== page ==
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Safety rules to prevent oil-train explosions delayed

DOT-111 rail cars
U.S. Department of Transportation

Sounds like we might need to get used to oil-hauling trains exploding. New rules that would require railways to use stronger cars for transporting crude will not be ready until next year, the federal government announced this week.

There are a few reasons why we're seeing more oil-train explosions these days. The main one is the huge rise in the amount of oil being extracted in the U.S. and then transported by rail to refiners. Also, fracked crude from the Bakken formation in North Dakota is particularly explosive thanks to its higher levels of light hydrocarbons and, possibly, the presence of flammable fracking chemicals. And DOT-111 tanker rail cars, which make up 70 percent of the nation’s tanker fleet, puncture easily. 

Here's Fuel Fix with an update on forthcoming railcar safety rules:


D.C. is leaking more methane than a burpy cow

Henry Patton

We've poked fun at cows for years for their leaky digestive systems, but Duke University's Robert Jackson has discovered that when it comes to methane burps and farts, cows have nothing on cities.

Jackson first looked at Boston and found 3,356 separate leaks of methane into the atmosphere. Then he went to D.C. and found even more -- about 6,000, which is "roughly four leaks every mile" and "more than twice the national average for cities," NPR reports..

A few of those leaks are dangerous, but the city's gas utility isn't doing much about it, according to NPR:

Read more: Cities, Living


U.S. CO2 emissions are on the rise, and coal-loving members of Congress want to keep it that way


If the steady decline in U.S. carbon emissions in recent years has lulled you into a sense of complacency, this fact should snap you to attention: Last year, U.S. CO2 emissions rose by 2 percent over 2012, according to the U.S. Energy Information Administration. Brad Plumer provides a good explanation in The Washington Post. Over the past few years, the natural gas boom has made gas cheap and helped it displace coal, hence the declining emissions. But the price of gas inched back up last year, thanks to tighter supply and more demand for home heating fuel, causing some power plant operators to turn back to coal.

So how could we get back on track? If polluters had to pay the social costs of their emissions, that would make both coal and gas a lot more expensive, and renewables comparatively cheaper. But that would require an act of Congress, and the votes just aren't there.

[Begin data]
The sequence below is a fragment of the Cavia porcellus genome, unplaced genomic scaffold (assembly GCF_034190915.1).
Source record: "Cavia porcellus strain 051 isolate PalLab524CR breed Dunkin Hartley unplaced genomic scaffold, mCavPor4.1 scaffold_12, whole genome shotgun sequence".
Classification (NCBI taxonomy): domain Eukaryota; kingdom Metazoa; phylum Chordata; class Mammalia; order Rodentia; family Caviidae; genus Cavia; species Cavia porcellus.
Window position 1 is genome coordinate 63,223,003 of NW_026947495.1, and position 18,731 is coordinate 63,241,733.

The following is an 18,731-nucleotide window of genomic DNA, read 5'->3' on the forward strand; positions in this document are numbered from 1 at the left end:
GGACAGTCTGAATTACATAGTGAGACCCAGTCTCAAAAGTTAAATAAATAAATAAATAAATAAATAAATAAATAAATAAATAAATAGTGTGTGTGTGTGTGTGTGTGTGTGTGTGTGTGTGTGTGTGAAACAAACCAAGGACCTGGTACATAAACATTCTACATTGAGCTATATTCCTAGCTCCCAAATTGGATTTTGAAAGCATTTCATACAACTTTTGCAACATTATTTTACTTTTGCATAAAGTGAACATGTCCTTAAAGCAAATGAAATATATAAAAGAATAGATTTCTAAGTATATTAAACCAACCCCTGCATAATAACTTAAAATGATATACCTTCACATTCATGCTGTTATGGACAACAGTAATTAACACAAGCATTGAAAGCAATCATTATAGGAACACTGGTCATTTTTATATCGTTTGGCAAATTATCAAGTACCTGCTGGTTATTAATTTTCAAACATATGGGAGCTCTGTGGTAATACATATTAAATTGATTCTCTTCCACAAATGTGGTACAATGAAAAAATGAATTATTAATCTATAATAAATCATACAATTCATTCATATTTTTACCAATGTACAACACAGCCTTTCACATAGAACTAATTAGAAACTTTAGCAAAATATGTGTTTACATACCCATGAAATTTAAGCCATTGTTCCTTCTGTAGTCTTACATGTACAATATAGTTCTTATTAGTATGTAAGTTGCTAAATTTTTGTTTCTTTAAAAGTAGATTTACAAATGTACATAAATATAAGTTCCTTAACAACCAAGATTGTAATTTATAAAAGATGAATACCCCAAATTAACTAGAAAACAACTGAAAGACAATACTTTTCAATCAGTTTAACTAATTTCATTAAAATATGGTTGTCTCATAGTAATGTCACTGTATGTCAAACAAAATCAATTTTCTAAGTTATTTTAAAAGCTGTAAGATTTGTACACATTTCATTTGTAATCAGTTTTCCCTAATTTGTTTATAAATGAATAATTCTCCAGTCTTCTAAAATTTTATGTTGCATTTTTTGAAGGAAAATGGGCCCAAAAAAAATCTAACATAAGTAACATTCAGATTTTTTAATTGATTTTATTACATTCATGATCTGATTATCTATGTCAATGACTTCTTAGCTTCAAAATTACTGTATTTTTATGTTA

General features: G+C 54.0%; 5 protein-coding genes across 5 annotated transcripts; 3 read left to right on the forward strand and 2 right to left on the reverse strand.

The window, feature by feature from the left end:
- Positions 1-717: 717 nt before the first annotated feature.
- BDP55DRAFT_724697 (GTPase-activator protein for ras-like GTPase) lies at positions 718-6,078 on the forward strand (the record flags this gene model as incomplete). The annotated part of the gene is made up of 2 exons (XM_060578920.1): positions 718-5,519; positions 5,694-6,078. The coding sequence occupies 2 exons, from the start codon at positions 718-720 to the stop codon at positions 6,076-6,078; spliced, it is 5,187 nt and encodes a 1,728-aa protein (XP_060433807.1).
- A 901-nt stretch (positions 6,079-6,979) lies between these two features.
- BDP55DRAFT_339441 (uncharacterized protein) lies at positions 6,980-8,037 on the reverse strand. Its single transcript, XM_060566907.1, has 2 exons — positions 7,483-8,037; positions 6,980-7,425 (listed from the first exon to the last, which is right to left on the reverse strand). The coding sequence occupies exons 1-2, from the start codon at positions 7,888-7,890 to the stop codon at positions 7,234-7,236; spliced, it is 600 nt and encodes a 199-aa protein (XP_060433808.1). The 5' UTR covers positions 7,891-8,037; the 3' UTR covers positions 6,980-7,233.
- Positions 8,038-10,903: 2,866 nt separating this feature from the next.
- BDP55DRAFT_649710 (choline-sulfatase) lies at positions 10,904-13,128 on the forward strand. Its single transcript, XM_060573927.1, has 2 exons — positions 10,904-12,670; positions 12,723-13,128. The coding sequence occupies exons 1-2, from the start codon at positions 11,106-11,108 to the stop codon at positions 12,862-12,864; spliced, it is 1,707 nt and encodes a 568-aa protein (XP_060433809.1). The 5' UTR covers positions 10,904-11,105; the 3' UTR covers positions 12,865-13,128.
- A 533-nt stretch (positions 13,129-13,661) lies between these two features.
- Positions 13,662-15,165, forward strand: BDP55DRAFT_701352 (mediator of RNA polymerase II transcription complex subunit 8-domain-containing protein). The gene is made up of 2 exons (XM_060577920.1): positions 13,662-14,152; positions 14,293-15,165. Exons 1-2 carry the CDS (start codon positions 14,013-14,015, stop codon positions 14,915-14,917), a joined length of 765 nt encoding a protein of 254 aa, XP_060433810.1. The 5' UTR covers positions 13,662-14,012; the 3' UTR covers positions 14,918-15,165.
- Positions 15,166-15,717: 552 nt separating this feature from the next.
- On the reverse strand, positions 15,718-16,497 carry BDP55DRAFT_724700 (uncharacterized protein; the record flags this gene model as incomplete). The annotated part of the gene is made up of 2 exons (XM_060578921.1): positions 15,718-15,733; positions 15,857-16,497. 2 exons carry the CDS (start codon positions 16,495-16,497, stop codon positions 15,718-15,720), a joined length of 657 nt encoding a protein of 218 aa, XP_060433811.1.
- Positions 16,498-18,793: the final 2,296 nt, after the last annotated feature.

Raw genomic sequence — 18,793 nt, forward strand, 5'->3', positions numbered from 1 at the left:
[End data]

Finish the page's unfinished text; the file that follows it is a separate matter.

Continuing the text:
In the meantime, Obama has directed the EPA to exercise its authority under the Clean Air Act and place limitations on CO2 emissions from both new and existing power plants. The EPA already has such rules for other pollutants released by burning coal, such as mercury and sulfur dioxide. Why shouldn't CO2 be regulated too?

Well, Republicans and the odd coal-state Democrat in Congress have an answer for that: because they don’t care about climate change, but they do care a lot about the coal industry.


These unlucky fish got flash frozen while they were swimming

frozen fish

Fish, as a rule, are smart enough and fast enough not to hang around in parts of the water that are going to freeze. But in Norway, when the temperatures dipped to -18 degrees F, a school of fish ended up in the wrong place at the wrong time -- a bay that froze over before they could escape. Business Insider writes:

A fish expert at Norway's Institute of Marine Research told NRK that the saithe may have been chased into shallow waters by large, fish-eating birds called cormorants, and then became trapped in a large clump by the low-tide.

Read more: Living


The week in GIFs: Kerry Washington edition

The week's most Scandal-ous green moments, brought to you by Olivia Pope.

U.N.'s climate chief told big firms to move their investments from dirty to clean energy:


A permit to kill an endangered rhino was auctioned off for $350,000:


Morrissey says meat-eaters are like pedophiles:

Read more: Living


Big green groups demand an end to Obama’s “all of the above” energy strategy

White House

Leading environmental groups are telling President Barack Obama that it's time to drop his climate-screwing "all of the above" energy strategy, which promotes rampant drilling and mining of fossil fuels as well as green alternatives.

Eighteen groups sent a letter to Obama on Thursday, pointing out that his strategy "fails to prioritize clean energy and solutions that have already begun to replace fossil fuels," and arguing that it's "a compromise that future generations can’t afford." The signers include the Sierra Club, League of Conservation Voters, National Wildlife Federation, Oceana, Environmental Defense Fund, and Natural Resources Defense Council. Here's more from the letter: